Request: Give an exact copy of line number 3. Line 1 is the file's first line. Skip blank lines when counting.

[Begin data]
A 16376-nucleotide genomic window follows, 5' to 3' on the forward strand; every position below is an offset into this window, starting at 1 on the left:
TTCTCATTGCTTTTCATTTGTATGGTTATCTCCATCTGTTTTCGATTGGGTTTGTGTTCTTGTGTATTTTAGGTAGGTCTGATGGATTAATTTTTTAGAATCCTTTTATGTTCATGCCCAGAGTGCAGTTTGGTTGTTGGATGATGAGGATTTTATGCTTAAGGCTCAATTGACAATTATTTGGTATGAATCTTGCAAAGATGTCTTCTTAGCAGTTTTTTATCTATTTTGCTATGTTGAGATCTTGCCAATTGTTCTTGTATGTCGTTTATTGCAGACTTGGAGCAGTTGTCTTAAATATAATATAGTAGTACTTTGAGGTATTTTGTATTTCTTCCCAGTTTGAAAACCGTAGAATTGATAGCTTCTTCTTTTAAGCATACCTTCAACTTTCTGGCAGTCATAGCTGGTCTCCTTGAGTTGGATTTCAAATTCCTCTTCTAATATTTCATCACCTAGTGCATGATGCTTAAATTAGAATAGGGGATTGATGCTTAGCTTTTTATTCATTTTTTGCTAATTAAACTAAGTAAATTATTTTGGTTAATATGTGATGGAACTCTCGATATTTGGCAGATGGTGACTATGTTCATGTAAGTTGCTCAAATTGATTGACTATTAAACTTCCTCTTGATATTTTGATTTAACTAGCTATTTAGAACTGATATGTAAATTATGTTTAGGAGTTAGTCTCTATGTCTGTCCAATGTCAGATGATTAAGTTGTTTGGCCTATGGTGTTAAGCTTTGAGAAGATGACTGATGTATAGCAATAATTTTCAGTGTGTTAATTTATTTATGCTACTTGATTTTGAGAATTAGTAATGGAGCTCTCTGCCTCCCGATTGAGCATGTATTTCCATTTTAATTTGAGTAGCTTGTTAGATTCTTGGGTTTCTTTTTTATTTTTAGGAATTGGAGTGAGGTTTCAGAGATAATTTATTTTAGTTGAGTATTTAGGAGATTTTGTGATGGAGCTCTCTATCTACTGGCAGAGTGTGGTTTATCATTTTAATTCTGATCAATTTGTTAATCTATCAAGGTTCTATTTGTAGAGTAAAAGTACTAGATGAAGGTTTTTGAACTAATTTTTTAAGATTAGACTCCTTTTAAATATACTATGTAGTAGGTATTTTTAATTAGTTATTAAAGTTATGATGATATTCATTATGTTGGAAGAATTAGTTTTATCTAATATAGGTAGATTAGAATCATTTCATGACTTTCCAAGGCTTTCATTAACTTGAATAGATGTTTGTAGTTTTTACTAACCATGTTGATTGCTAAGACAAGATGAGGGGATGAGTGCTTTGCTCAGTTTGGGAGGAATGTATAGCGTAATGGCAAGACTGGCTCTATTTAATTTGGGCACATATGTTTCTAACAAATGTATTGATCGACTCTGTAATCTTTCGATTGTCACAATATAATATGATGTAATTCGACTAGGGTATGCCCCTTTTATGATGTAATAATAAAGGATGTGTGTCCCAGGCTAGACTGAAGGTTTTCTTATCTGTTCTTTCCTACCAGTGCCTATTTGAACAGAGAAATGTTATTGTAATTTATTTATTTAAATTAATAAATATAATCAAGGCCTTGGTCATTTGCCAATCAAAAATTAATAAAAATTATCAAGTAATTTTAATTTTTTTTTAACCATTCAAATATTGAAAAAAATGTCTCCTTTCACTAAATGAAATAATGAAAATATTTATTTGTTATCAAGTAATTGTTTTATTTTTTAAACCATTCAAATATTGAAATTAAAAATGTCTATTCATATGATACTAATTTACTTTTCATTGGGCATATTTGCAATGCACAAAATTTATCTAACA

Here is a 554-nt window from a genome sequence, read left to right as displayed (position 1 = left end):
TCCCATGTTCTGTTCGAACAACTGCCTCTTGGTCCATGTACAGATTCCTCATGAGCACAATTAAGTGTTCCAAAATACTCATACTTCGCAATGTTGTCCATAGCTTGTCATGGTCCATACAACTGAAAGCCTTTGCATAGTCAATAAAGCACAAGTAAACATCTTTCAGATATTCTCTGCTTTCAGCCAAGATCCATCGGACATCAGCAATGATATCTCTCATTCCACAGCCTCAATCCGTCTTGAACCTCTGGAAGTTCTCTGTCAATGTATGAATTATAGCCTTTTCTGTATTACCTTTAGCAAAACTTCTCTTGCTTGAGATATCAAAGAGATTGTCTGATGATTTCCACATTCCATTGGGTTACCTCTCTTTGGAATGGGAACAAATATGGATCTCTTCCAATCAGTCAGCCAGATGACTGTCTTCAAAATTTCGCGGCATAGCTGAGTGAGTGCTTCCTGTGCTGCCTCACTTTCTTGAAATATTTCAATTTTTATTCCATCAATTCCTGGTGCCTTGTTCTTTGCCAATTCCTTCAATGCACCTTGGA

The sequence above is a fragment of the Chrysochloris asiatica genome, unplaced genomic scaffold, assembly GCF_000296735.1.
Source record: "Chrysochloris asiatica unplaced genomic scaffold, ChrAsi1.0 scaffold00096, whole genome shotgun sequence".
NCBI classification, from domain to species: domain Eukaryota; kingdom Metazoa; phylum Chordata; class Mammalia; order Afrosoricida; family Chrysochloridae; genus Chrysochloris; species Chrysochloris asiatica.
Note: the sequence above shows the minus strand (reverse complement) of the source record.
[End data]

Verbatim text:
Here is a 554-nt window from a genome sequence, read left to right as displayed (position 1 = left end):